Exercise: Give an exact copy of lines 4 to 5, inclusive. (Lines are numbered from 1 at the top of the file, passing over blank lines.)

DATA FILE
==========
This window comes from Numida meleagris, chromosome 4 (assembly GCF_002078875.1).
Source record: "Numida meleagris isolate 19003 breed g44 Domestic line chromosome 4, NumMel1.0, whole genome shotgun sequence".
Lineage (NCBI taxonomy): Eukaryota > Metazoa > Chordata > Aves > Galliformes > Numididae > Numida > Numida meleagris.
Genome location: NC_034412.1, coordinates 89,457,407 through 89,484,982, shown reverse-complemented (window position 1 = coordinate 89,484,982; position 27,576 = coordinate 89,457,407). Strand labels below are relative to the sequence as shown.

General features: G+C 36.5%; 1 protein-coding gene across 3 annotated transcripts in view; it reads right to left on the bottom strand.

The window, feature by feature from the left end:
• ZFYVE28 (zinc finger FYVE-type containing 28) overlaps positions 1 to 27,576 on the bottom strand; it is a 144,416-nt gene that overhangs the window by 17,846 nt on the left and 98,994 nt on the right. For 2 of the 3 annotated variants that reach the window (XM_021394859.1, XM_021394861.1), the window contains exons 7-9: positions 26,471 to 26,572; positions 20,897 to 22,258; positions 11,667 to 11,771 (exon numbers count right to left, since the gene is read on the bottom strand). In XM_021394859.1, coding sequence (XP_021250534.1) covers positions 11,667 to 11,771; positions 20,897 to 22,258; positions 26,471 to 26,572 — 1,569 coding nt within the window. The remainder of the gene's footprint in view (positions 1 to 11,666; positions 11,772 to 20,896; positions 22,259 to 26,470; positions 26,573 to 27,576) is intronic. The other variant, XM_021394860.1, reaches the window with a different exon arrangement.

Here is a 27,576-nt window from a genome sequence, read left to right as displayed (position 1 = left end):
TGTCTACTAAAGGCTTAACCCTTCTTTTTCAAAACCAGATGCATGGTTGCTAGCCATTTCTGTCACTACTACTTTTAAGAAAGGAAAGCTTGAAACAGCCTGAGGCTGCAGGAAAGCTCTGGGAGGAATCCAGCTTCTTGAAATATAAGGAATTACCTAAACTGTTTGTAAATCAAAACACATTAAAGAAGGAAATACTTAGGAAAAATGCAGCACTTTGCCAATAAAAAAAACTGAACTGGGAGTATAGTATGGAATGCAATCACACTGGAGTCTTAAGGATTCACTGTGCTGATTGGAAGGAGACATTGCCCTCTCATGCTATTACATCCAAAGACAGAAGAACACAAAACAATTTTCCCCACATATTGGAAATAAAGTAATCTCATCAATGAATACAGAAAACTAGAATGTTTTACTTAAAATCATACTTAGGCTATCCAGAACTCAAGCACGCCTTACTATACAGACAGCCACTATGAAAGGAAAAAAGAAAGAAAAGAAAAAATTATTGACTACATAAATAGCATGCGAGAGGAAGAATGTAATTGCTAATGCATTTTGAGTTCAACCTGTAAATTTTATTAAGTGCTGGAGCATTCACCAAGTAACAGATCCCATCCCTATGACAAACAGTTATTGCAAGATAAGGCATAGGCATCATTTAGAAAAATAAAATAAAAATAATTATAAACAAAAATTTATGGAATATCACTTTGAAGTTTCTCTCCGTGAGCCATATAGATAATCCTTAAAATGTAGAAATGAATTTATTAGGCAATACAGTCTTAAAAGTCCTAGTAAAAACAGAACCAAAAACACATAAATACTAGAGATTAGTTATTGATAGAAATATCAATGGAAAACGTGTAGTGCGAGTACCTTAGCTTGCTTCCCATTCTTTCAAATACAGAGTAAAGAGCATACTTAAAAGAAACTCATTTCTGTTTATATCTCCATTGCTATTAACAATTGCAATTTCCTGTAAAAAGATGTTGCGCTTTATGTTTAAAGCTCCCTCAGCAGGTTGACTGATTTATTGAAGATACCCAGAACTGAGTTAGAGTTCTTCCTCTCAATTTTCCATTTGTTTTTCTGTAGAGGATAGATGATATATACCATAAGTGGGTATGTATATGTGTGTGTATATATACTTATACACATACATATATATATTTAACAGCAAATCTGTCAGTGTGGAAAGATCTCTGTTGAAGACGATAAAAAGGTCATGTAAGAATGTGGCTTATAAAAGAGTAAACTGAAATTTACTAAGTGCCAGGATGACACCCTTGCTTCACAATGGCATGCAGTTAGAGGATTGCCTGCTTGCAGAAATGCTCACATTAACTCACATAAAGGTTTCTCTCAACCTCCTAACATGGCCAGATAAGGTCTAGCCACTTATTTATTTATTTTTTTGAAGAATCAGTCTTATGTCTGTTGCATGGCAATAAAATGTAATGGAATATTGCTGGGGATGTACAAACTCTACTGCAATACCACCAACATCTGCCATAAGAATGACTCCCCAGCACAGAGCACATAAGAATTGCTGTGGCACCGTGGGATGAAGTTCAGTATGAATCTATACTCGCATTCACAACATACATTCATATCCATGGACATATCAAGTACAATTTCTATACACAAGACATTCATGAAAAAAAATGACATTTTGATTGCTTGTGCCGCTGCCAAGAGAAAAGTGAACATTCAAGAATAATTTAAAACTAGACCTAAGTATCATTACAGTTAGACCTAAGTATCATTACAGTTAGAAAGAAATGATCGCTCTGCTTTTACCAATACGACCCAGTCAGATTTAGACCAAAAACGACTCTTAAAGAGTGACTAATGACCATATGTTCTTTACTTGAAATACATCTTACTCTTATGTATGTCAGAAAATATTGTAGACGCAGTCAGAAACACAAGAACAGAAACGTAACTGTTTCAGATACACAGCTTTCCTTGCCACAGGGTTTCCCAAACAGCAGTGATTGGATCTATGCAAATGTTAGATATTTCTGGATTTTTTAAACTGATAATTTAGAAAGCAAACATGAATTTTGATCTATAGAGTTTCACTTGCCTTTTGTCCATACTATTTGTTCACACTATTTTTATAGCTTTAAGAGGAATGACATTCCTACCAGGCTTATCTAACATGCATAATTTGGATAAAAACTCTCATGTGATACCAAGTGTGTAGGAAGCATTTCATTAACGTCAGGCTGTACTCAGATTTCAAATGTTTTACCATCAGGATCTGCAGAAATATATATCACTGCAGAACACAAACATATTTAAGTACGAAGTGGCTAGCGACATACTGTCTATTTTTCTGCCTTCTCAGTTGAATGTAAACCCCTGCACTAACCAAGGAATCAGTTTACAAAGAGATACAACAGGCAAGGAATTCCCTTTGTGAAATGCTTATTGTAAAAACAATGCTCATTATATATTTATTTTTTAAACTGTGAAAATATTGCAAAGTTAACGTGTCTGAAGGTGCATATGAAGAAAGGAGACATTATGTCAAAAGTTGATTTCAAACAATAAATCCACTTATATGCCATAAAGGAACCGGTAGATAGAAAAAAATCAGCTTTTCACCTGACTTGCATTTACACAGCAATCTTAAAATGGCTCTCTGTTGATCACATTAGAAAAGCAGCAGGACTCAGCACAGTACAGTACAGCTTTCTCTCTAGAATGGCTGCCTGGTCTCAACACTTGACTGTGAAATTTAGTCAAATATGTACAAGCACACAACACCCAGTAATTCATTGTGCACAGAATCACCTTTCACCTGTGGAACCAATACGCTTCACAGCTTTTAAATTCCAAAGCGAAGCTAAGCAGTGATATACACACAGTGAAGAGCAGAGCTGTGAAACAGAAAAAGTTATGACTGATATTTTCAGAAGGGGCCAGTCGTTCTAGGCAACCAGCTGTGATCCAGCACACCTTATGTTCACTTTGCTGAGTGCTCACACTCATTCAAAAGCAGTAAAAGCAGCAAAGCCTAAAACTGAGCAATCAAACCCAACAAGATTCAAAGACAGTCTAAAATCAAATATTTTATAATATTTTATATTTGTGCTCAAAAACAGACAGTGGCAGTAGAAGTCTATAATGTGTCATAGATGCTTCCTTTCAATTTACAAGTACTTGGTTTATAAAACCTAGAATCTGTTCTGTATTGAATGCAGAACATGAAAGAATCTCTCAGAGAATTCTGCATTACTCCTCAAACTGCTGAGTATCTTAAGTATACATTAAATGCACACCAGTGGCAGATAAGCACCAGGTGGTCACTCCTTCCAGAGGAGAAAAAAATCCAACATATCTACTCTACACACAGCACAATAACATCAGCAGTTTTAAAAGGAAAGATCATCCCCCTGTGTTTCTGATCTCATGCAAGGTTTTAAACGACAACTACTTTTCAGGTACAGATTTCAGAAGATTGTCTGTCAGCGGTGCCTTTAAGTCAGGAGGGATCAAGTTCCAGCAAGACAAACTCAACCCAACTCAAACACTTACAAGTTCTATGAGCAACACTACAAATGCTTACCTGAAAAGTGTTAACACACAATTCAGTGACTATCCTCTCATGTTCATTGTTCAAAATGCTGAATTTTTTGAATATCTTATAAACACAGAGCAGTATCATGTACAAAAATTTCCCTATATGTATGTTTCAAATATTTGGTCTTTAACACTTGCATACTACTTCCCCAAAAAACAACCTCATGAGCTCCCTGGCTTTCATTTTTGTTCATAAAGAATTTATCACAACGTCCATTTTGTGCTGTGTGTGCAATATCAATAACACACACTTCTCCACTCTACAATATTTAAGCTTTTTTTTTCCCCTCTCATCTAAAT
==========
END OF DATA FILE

Genome location: NC_034412.1, coordinates 89,457,407 through 89,484,982, shown reverse-complemented (window position 1 = coordinate 89,484,982; position 27,576 = coordinate 89,457,407). Strand labels below are relative to the sequence as shown.

General features: G+C 36.5%; 1 protein-coding gene across 3 annotated transcripts in view; it reads right to left on the bottom strand.